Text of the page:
BIG deposit homebuyers are being offered record low mortgage rates to help them move up the property ladder.
But they aren't available for everyone. Here is how much you could save with the best deals.
Banks and building societies are engaged in a price war on mortgages as lenders have been boosted by customers saving more during the pandemic.
Lenders are also trying to attract more business in the aftermath of the Stamp Duty holiday on the first £500,000 of a property purchase that ended in June.
There is still a temporary Stamp Duty cut on the first £250,000 of a purchase for home movers until the end of September.
First-time buyers separately don't have to pay any of the tax on up to £300,000 of a purchase price.
Halifax and HSBC both launched two-year fixed rates below 0.9% this week to take advantage of property demand.
On Monday, Halifax launched a two-year fixed rate at 0.83% and HSBC came out just days later with a 0.89% deal.
It is the first time both lenders have offered rates at such a low level.
HSBC's deal comes with a £999 fee, while Halifax's offer has a more hefty £1,499 arrangement fee.
Who are these deals most suitable for?
Buyers will need a big deposit to get these rates though.
They are advertised as 60% loan-to-value (LTV), meaning you will have to put down a 40% deposit.
That means you would need a £100,000 deposit if you wanted a 60% LTV mortgage for a £250,000 property.
The HSBC deal is available to first-time buyers and also to current homeowners who are moving or want to remortage.
First-time buyers and home movers can also apply for the Halifax deal but it isn't available to use for a remortgage.
You also have to go through a mortgage broker to access the Halifax rate, which may add extra costs if the adviser charges a fee.
The minimum loan for the Halifax deal is £250,000, which would mean buying a property worth around £416,000.
This may be a stretch for most first-time buyers.
As with any mortgage, buyers will need to pass a lender's affordability and income tests.
The lender will want to see evidence that you can afford the monthly repayments, which may be harder especially if you are a new buyer or don't have high earnings.
What help is available for first-time buyers?
GETTING on the property ladder can feel like a daunting task but there are schemes out there to help first-time buyers have their own home.
Help to Buy Isa – It's a tax-free savings account where for every £200 you save, the Government will add an extra £50. But there's a maximum limit of £3,000 which is paid to your solicitor when you move. These accounts have now closed to new applicants but those who already hold one have until November 2029 to use it.
Help to Buy equity loan – The Government will lend you up to 20% of the home's value – or 40% in London – after you've put down a 5% deposit. The loan is on top of a normal mortgage but it can only be used to buy a new build property.
Lifetime Isa – This is another Government scheme that gives anyone aged 18 to 39 the chance to save tax-free and get a bonus of up to £32,000 towards their first home. You can save up to £4,000 a year and the Government will add 25% on top.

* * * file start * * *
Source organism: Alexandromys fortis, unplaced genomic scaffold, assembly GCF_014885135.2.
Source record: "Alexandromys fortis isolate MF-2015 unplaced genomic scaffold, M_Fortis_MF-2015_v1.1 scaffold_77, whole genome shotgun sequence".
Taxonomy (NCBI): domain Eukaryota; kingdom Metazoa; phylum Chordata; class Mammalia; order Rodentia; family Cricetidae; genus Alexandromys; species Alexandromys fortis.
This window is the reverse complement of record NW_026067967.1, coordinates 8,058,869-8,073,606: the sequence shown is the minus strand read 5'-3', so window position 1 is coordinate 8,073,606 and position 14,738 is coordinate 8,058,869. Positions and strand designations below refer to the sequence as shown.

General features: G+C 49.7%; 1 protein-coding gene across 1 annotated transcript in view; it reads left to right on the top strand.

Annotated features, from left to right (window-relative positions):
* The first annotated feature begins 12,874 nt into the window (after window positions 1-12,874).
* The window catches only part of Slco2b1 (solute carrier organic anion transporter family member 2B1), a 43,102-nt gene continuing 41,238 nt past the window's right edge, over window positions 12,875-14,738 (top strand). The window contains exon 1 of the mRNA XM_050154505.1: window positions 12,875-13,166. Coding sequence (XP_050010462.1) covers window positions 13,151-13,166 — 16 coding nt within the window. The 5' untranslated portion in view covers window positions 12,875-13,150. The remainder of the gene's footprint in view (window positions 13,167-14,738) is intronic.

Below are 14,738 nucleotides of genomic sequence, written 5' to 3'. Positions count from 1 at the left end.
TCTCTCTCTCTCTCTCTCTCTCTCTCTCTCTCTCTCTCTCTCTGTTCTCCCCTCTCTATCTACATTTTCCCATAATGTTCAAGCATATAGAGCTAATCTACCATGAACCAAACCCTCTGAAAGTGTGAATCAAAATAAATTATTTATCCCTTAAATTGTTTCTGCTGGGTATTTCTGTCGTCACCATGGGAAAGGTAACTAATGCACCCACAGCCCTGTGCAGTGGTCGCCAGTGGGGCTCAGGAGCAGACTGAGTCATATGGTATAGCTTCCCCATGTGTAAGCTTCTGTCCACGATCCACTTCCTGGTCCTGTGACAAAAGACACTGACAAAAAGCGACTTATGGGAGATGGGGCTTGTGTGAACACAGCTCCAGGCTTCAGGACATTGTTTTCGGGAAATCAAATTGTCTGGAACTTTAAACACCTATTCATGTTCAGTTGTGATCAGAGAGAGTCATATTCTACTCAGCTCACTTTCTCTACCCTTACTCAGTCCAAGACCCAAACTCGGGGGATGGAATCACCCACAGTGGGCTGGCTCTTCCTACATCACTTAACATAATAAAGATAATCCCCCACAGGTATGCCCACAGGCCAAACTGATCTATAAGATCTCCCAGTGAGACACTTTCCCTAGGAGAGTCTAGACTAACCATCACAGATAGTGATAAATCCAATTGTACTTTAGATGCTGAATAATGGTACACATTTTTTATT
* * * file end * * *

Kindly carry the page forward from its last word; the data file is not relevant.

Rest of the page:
Shared ownership – Co-owning with a housing association means you can buy a part of the property and pay rent on the remaining amount. You can buy anything from 25% to 75% of the property but you're restricted to specific ones.
Mortgage guarantee scheme – The scheme opens to new 95% mortgages from April 19 2021. Applicants can buy their first home with a 5% deposit, it's eligible for homes up to £600,000
How much could you save with a record low two-year fix?
The typical default rate, known as the standard variable rate (SVR), that a mortgage will transfer to once a deal ends is currently 3.25%, according to the Bank of England.
The Halifax and HSBC deals could save you thousands if you switch to them once your deal expires or if you are already on the SVR.
Using MoneySavingExpert's mortgage calculator, a 25-year £250,000 mortgage on the 3.25% SVR would cost £1,218 per month and £29,243 over two years.
In contrast, Halifax's 0.83% two-year fix would cost £923 per month and £22,145 during the deal period.
That is £7,000 cheaper over two years.
HSBC's 0.89% deal works out at £929 per month and £22,305 in the same scenario, which is £6,938 cheaper than being stuck on a typical SVR.
But mortgage brokers warn the interest rate is just one consideration when choosing a home loan as there may be other deals that work out cheaper once you include fees.
The HSBC offer in this example would cost £22,394 over two years once you add the £999 fee to the mortgage.
The Halifax deal would be £22,278 but that could be higher if your mortgage broker also adds a fee.
There are other lenders offering rates below 1% including NatWest, RBS and Barclays.
Mark Harris, chief executive of mortgage broker SPF Private Clients, said lenders have plenty of cash to lend but warned he wasn't sure how much lower rates could go.
He told The Sun:"It is far better to secure a rate now, especially if the alternative is to spend longer on the lender’s standard variable rate, which is likely to be much higher.
"Many of the cheapest rates come with substantial fees, so it is important to work out the total cost of a mortgage – rate plus fees – when comparing deals."
Read our guide to the best mortgage calculators so you can work out how much you can borrow.
New 5% deposit mortgages have been launched by leading banks including Natwest and Barclays as part of the government's 95% mortgage scheme.
We explain how to find the best mortgage for you, including lenders offering "no deposit" loans.
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